By now you know that 2020 is the year of the US Census. And although the push to get everyone in the country counted has been massive, there are still some misconceptions about the nationwide endeavor that happens every decade. Instead of standing up and being counted, many mistakenly fear that the census and census officials are looking for information to use against individuals or families. Nothing could be farther from the truth, as the census is used to get an accurate count of how many people are in this country so that valuable services, infrastructure, even representation in government can be accurately based.
If the government doesn’t have an accurate count, it will be more difficult for federal, state, county and city, to provide services that benefit you. The number of people counted in your neighborhood is used to determine everything from how many Congressman represent your area, to what retailers, banks, grocery stores and other businesses open in your community.
Help Build a Better Future for Everyone
Does the census have any tangible effects on me or my family, you might ask? Estimates from the US Census Bureau calculate that $1,445 per person, per year is at risk for each individual that is not counted. That means a family with three young children – and young children are the group least likely to be counted – could mean almost $6,000 in funding that won’t be directed to Florida and Miami-Dade County. Now, just multiply that by potentially thousands of undercounted individuals as is believed to have happened the last time the census was taken, 2010, and the effects could be staggering.
While an undercount will have negative consequences, a correct accounting can do great things for your neighborhood. It makes sure there are the right number of schools and fire departments and what roads, parks and hospitals are put in your neighborhood.
The census count determines the right amount of money to support education, healthcare, housing, roads, parks, schools and other critical programs like Medicaid, SNAP, Head Start and others. In real dollars, it means close to $45 billion of funding across Florida.
It’s Easy, Safe and Confidential
Because it is so important that each individual, no matter how old or young is counted, the US Census has made it as easy as possible to be counted. There are a number of ways to take the census, including online, on the phone (in a call or with a smartphone), through the mail, or in person by visiting public kiosks at post offices, libraries or community centers. The census is also available in 13 languages online or on the phone, with paper forms available in English and Spanish, and with guides in another 59 languages.
As well as being easy, it’s safe as the information provided must be guarded by Census Bureau employees, by law. There was some concern that the 2020 Census would ask individuals about their citizenship status in this country, but that won’t happen this year. In fact, the Census Bureau cannot release any identifiable information about individuals, households or even business to law enforcement, federal agencies and even the President.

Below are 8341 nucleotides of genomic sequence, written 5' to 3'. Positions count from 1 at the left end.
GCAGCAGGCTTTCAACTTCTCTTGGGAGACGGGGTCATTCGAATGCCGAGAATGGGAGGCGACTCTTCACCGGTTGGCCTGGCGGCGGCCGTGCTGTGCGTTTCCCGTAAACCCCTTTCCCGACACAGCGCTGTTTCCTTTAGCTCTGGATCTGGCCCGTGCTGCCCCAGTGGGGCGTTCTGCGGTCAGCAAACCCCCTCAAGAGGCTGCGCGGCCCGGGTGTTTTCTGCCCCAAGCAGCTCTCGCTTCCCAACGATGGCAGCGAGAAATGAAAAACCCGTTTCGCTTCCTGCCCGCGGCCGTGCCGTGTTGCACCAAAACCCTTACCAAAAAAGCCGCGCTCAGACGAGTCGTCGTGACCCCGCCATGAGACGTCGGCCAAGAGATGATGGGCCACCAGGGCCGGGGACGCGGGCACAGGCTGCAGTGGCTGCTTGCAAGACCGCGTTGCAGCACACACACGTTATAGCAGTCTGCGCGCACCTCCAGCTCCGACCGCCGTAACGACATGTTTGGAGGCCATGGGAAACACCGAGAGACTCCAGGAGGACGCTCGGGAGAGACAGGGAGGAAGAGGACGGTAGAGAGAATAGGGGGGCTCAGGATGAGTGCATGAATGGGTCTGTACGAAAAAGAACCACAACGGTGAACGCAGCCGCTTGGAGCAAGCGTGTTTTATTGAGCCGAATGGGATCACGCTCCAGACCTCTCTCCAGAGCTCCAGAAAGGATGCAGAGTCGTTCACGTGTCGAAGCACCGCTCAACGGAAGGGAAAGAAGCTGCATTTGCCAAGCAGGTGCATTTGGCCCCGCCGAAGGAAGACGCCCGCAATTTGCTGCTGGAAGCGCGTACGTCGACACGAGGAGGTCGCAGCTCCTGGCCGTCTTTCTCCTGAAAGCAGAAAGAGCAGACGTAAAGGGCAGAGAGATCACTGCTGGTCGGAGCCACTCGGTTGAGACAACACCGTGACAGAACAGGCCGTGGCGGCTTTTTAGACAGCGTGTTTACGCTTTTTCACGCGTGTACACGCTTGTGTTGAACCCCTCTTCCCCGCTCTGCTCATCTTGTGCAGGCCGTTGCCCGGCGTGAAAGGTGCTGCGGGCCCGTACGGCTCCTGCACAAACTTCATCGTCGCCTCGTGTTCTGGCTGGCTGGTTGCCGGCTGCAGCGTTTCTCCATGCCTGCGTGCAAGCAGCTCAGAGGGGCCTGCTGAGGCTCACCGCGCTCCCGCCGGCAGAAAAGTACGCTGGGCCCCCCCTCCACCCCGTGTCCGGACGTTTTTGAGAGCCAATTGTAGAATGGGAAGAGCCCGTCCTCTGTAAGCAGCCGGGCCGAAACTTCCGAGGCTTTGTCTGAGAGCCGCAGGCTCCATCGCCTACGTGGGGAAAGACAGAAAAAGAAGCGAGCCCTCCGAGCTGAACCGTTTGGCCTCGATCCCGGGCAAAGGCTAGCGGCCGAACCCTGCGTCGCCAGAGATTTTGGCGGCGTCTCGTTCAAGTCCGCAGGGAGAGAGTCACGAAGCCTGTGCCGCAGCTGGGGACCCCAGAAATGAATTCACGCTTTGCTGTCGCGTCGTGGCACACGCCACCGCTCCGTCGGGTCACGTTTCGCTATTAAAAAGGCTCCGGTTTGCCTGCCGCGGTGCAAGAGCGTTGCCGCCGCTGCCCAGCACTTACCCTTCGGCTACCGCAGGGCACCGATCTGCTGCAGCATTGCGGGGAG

And while the importance and safety of the US Census should be enough to spur everyone to participate, it is also incumbent on individuals to view it as part of their civic duty when living in this country. Stand up and be counted and do your part so your community, county, state and this country can get the best information about its current population. The more we know, the better we can tackle all the issues before us.
Helpful Guide to US Census Related Information
What is the census?
The census is a headcount of every person living in the United States as required by the US Constitution every 10 years.
Why is it Important?
The census provides information that lawmakers, business owners, teachers and others use to provide daily services, products, and support for you and your community. The results are used to determine how many seats each state will have in the US House of Representatives and to draw congressional and state legislative districts.
How do you participate in the census?
Online, by phone or through the mail. You can also visit census kiosks at locations like post offices, libraries or community centers.
The 2020 Census is already underway, but there are some important dates coming up and for the rest of the year.
March 12-20: Household will receive official census mail with information on how to respond online, by phone or through mail.
March 30-April 1: For these three days, homeless populations will be counted at shelters, soup kitchens, on the streets and tent encampments, among other locations.
April 1: Census Day is observed nationwide. By this day, every home should have received an invitation to participate.
April: Census takers will visit college students on campus, senior centers and others who live among large groups.
May-July: Census takers will visit homes that haven’t responded.
December: Census Bureau will deliver counts to President and Congress.
Organizations and Resources
United States Census 2020: the official US government page for everything about the US Census. It is available in 59 languages.
Miami-Dade Counts: A collaborative effort of local and national funders to help ensure everyone in Miami-Dade is Counted
The Miami-Dade County 2020 Census homepage
National League of Cities Grant Opportunity